Yes, I strive for DDD and am currently shrinking what I thought was my domain to something smaller and more stable. You’re absolutely right that since everything depends on domain semantics, I should do my best to minimize the risk of changing them. Actually, it’s not at the core domain semantic layer but at the next few layers that I want to keep open the possibility of improvements/refactoring by placing right boundaries and hiding implementation details.

I feel comfortable with clojure.spec and appreciate its multiple functionalities as documentation, definition, validation, and instrumentation tools. I think my lesson learned is not to share spec’ed entities beyond their semantic boundaries.

The thing is, none of the code in this thread actually does anything, it’s just how you organize thigns. Ultimately your code will have to do stuff and that will guide the organization more than anything else. Spec is relevant because it allows you to specify how things should be and then you can check on that wherever you want. Maybe in a constructor or maybe at the call site where it does something. It helps you separate the validation from the other things you might want to do in a constructor (coercion, populating defaults).

I think it might be useful to start with the functions that do stuff and then work backwards to the domain entities. Imagine that there was a rule that every function can only take a single map argument and write your function calls

(email-user!
  {:user/email "[email protected]"
   :message/subject "hi"
   :message/body "hello, world"
   :email/service {:email.service/api-key "asdf1234"}})

(save-address!
  {:user/id 1234
   :user/address {:address/street "123 main st" :address/zip 12345}
   :database/conn { ,,, }})

Now each thing that does something takes its own custom tailored entity thing.

Using positional argument constructors and what are essentially getters and setters works ok for small examples but I think quickly becomes unwieldy in real environments. user is a good example because it’s extremely common, and in real life will tend to grow a lot. Do you want to add X new positional arguments to your user constructor, and 2X new functions to your user namespace every time you want your user to be able to do an new thing? Versus just making a function that does the new thing and being passed the stuff it needs.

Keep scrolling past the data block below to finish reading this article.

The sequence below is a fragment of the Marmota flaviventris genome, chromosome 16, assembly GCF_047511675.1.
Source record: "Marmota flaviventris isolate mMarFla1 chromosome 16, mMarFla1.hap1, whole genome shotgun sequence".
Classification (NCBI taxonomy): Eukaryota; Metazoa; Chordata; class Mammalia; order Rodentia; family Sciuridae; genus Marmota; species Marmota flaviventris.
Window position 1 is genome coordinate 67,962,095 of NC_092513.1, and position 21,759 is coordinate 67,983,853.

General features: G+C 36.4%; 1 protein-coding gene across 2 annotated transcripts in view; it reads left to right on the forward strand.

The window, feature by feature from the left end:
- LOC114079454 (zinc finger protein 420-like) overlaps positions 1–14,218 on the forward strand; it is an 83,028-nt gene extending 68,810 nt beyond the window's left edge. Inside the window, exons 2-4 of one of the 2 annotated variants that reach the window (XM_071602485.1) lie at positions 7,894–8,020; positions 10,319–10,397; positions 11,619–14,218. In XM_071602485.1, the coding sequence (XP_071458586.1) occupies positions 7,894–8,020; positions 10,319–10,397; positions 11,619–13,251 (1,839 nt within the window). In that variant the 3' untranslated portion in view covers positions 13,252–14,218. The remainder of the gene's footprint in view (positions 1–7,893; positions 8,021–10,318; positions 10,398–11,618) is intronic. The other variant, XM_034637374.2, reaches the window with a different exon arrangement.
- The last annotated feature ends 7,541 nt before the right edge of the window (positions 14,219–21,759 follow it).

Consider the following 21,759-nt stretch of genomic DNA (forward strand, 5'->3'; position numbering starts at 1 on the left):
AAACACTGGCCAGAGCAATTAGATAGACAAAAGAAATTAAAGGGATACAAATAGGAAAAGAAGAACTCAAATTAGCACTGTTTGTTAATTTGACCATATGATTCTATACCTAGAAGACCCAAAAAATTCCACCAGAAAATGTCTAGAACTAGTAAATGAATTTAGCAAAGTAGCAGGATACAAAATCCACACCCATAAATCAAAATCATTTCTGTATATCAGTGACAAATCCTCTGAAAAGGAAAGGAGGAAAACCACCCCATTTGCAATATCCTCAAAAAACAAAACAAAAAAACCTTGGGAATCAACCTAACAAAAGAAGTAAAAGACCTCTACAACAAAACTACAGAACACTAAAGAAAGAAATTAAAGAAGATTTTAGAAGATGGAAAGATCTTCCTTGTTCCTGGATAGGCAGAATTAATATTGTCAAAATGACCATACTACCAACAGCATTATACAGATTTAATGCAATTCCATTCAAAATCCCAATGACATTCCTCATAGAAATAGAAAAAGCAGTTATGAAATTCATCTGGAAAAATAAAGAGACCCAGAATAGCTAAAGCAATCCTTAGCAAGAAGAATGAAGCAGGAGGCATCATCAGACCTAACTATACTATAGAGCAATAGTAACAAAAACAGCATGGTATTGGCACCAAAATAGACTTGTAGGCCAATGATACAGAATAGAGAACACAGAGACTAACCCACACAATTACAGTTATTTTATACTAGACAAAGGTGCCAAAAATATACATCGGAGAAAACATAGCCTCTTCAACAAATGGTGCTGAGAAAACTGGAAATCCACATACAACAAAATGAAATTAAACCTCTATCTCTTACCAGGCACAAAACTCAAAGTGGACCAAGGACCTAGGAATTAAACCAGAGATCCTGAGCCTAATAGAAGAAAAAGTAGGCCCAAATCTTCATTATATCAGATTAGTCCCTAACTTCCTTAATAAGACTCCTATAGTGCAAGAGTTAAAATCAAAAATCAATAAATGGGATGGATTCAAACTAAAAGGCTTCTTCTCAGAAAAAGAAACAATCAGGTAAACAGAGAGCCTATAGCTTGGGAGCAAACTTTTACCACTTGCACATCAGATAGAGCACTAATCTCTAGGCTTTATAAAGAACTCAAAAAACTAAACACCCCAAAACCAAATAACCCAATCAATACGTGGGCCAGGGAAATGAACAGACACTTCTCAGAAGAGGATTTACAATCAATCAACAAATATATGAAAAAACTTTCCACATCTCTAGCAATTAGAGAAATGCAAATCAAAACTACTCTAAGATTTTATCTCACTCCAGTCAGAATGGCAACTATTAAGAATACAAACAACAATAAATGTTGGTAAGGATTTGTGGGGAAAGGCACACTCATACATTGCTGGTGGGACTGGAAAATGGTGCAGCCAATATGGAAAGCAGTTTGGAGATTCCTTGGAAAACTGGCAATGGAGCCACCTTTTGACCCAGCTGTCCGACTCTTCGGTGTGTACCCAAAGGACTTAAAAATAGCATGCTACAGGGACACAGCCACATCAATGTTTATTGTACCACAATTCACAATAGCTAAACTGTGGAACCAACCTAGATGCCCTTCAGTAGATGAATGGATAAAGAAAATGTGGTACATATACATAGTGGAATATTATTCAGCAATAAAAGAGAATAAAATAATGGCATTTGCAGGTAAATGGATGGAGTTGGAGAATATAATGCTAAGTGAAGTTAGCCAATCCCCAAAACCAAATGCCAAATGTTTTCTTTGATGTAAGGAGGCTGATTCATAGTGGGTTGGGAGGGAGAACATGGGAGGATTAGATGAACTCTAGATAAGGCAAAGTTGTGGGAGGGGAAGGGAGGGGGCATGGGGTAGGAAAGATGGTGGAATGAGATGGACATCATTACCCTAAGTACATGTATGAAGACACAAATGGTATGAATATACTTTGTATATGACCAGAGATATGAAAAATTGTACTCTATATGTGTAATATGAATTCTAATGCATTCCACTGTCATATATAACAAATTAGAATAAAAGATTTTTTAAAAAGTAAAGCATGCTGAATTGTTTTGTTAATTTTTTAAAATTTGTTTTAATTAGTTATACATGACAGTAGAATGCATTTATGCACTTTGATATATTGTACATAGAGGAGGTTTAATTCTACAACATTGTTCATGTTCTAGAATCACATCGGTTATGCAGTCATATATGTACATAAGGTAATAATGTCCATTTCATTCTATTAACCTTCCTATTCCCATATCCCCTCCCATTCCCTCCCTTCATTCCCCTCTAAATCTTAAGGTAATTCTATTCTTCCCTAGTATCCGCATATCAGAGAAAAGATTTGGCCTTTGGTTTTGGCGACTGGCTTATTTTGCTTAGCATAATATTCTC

Spec cleanly separates one of the aspects of the things done in these constructors: validation. And now you can validate anywhere you want. You can do it, for example, in the above functions that do stuff! What else doe these constructors do? Coerce values and add defaults? Why not have those be their own functions too and use them where needed.

None of the constructors/getters/setters prevent you from having to name the concepts of your domain entity. Why not just use the first class names clojure offers, keywords, for the names. And for the stuff you need to actually need to do with your entities, clojure has a first class thing for that too: functions :slight_smile:

2 Likes

Please ignore the example if that confused you. I made it up to illustrate the tradeoff between ease of development vs ease of refactoring. And I swear I’m not trying to revive OOP by any means.

I just wanted to share my experience that I had one core repository that contained entity specs to which many other repositories had unconstrained access. When I wanted to rewrite some entity spec, I found that I’d need to refactor all over the place because everyone knew too much about the entity internals.